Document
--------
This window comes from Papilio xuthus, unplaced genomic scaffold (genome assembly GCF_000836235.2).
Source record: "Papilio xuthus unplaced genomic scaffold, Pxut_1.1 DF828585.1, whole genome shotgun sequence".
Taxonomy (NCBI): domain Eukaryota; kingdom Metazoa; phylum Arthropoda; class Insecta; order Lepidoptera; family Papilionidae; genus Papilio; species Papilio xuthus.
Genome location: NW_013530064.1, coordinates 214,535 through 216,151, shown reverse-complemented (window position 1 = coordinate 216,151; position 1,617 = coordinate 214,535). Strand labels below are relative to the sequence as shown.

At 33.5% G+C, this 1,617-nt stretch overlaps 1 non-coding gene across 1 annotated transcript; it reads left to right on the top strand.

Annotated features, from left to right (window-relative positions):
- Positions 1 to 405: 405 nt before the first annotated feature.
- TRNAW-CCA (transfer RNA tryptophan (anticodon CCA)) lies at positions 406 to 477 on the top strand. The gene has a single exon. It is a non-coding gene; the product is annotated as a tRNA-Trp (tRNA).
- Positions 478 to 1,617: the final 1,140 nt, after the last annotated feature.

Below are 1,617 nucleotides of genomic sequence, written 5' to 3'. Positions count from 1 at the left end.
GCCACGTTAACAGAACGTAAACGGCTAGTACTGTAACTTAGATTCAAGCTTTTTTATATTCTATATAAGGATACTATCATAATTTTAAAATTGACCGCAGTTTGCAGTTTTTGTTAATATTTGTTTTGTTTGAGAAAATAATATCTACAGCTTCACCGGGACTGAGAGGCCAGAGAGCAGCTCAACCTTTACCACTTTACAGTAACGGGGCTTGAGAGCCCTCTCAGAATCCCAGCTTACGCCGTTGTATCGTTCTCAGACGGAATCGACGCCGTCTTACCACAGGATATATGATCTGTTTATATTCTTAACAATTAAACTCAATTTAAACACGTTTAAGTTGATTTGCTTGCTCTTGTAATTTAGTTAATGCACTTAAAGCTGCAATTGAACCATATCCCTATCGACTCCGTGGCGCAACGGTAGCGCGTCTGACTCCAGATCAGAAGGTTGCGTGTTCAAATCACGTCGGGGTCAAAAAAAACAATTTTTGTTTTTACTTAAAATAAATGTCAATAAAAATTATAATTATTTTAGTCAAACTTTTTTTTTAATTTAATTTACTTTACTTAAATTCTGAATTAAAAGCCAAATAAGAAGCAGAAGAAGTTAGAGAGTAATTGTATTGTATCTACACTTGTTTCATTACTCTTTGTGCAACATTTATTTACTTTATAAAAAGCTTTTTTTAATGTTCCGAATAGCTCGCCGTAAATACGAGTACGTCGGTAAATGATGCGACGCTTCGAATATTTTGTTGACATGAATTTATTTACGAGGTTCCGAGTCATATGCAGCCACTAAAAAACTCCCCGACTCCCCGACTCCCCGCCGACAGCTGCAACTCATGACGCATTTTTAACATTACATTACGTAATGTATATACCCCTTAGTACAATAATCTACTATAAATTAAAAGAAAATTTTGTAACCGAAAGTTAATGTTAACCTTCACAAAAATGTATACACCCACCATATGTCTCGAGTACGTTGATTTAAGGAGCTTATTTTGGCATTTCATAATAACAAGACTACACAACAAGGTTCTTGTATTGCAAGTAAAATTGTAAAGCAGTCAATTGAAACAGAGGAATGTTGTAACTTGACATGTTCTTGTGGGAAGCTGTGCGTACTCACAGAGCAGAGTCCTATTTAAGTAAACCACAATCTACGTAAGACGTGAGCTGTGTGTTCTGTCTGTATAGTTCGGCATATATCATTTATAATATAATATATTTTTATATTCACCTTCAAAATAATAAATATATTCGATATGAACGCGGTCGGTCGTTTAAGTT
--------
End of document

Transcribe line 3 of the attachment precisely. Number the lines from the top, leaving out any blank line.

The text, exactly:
Taxonomy (NCBI): domain Eukaryota; kingdom Metazoa; phylum Arthropoda; class Insecta; order Lepidoptera; family Papilionidae; genus Papilio; species Papilio xuthus.